How old are they?
RGP: One-and-a-half and seven. There’s an amazing positive side to it, because even though it makes it really difficult in some ways, it makes it awesome, too, because our kids are surrounded by just great, great people.
RP: Oryx & Crake is very familial.
RGP: They’re not just people that are in a band that’s like a business. We have potlucks. People will help me if I’m sick. It’s a real family. Keith, our bassist, is going to teach Sebastian how to skateboard and Chris is teaching him how to drum, so there’s musicians in and out of the house all day long. There’s always music being made. Our kids have completely grown up with music. Our baby, she was a newborn in the sling at band practice. She’ll sit on the floor with a shaker and shake in time.
What do you envision for this coming year?
RGP: Really work on the next album, right?
RP: Yeah. Really raise the bar from where we are now. We’re proud of this album, but we know we have a lot better in us.
RGP: We’ve learned so much. A lot of this material is kind of old to us now. We recorded it two years ago. It’s not that we’re done with it. We like it. We’ve just been doing it for so long that we really have a clearer vision of what we want.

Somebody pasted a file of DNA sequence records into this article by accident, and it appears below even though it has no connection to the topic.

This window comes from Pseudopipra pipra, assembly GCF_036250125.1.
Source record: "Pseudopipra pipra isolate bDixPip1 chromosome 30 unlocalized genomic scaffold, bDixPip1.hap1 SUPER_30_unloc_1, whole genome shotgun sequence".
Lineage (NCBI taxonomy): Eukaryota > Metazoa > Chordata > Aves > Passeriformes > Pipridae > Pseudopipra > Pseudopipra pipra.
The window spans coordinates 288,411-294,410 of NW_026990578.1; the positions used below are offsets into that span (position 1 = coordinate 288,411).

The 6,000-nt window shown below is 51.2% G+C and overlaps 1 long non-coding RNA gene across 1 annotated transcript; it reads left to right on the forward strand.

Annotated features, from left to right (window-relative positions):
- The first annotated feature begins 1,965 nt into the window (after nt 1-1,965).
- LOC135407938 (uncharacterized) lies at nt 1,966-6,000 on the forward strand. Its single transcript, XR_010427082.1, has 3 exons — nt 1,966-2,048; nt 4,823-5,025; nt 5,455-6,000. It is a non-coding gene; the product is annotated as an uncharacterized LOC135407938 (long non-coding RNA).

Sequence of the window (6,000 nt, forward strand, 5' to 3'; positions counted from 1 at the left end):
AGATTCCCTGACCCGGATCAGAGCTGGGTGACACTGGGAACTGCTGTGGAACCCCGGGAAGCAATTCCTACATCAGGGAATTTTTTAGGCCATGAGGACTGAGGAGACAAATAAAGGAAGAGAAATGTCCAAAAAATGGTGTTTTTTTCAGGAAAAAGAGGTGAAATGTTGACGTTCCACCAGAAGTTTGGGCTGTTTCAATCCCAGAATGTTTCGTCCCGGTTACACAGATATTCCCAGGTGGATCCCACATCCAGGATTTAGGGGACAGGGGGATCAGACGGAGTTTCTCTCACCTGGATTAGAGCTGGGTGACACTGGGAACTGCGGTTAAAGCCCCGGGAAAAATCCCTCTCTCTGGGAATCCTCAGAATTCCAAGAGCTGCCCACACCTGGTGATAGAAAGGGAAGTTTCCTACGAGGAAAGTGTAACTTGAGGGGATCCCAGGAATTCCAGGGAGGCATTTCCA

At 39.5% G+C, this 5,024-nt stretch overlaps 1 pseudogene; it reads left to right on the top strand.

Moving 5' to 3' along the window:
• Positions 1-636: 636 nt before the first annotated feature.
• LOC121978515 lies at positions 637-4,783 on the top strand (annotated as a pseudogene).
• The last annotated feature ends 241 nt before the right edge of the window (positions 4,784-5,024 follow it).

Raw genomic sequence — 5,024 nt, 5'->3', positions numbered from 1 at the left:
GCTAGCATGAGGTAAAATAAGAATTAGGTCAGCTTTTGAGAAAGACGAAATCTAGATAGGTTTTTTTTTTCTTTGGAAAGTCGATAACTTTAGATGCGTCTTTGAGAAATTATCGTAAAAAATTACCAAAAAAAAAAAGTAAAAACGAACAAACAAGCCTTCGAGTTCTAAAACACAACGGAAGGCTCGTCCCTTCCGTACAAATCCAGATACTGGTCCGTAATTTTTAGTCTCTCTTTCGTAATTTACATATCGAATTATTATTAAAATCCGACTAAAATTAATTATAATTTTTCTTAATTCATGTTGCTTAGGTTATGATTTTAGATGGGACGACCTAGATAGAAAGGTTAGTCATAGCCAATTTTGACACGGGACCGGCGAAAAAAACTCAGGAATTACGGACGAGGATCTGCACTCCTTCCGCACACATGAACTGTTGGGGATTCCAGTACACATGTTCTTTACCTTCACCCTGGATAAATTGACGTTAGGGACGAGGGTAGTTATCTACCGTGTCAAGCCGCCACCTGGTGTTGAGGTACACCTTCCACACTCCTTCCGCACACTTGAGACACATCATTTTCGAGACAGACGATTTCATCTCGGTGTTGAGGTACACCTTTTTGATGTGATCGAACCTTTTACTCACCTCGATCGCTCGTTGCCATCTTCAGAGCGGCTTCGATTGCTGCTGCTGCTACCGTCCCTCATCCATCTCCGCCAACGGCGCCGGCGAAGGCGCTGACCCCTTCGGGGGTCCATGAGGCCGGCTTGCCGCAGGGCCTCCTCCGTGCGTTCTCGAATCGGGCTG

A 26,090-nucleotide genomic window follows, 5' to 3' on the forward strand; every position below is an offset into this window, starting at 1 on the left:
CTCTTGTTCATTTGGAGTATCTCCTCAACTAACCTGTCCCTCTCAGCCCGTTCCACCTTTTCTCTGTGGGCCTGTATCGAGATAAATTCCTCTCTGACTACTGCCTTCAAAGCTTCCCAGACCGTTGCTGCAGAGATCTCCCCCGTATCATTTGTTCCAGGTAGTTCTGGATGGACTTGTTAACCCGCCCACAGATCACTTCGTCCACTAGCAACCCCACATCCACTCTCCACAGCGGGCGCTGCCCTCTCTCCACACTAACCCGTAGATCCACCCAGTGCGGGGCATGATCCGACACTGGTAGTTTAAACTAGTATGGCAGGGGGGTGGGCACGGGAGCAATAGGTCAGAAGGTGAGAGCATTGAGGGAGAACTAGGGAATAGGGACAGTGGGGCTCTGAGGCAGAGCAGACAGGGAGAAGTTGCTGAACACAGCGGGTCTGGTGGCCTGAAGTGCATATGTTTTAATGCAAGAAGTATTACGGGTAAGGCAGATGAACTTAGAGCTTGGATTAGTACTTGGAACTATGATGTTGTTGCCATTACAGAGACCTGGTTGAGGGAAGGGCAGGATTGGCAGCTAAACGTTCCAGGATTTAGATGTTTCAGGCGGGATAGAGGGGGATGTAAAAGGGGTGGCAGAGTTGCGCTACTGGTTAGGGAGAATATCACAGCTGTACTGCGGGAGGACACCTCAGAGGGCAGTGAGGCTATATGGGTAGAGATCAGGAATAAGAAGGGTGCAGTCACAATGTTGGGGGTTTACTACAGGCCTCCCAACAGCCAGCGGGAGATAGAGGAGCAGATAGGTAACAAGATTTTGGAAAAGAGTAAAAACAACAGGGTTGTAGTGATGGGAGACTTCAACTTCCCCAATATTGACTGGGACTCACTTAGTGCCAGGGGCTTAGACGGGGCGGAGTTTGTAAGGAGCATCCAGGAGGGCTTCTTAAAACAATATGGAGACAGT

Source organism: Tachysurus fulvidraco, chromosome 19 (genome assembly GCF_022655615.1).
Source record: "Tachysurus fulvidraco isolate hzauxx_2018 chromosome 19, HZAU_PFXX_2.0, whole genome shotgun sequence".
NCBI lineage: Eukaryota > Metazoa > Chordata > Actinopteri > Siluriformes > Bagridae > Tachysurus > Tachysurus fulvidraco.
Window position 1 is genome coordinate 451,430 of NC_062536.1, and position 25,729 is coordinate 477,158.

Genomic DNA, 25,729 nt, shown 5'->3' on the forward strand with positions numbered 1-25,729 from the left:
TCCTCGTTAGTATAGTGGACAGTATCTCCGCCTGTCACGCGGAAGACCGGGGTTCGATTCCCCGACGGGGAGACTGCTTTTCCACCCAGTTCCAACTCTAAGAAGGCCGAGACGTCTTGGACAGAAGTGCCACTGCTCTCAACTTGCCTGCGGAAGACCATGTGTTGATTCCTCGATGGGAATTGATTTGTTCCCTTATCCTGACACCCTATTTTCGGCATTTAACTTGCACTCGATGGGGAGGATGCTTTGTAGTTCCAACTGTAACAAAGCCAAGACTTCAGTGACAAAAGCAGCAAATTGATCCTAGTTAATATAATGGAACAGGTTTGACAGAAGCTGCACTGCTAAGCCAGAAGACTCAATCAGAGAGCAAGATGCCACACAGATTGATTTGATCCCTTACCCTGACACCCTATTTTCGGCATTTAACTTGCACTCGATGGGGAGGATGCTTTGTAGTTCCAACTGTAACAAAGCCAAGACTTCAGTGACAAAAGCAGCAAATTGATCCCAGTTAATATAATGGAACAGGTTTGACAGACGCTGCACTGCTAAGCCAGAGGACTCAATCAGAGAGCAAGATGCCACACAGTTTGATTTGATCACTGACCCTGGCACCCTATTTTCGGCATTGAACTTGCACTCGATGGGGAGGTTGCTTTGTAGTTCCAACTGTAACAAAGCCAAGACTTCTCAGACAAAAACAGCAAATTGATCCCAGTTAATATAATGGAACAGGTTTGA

RGP: Do you want to talk about what Matt plays? Matt Gilbert? His stuff is really interesting.
RP: So Matt Gilbert is pushing the electronic side of things, and we’re working together on pushing it into new territory. He, in particular, is brilliant at it. He has made a coffee grinder into a MIDI controller, so you turn it and it churns out a beat based on velocity. How fast he spins the grinder actually determines how fast the beats come, even though it’s in time. He’s doing more and more stuff like that. Then he took the hard drive out of a laptop and put it in a wooden casing. It’s like a mini silver record, and he can almost DJ on it. It spins and takes little samples of what’s playing. We’re edging more and more toward having a more true electronic and acoustic mix, which is what I wanted so long ago.
RGP: He’s like the mad professor in our band.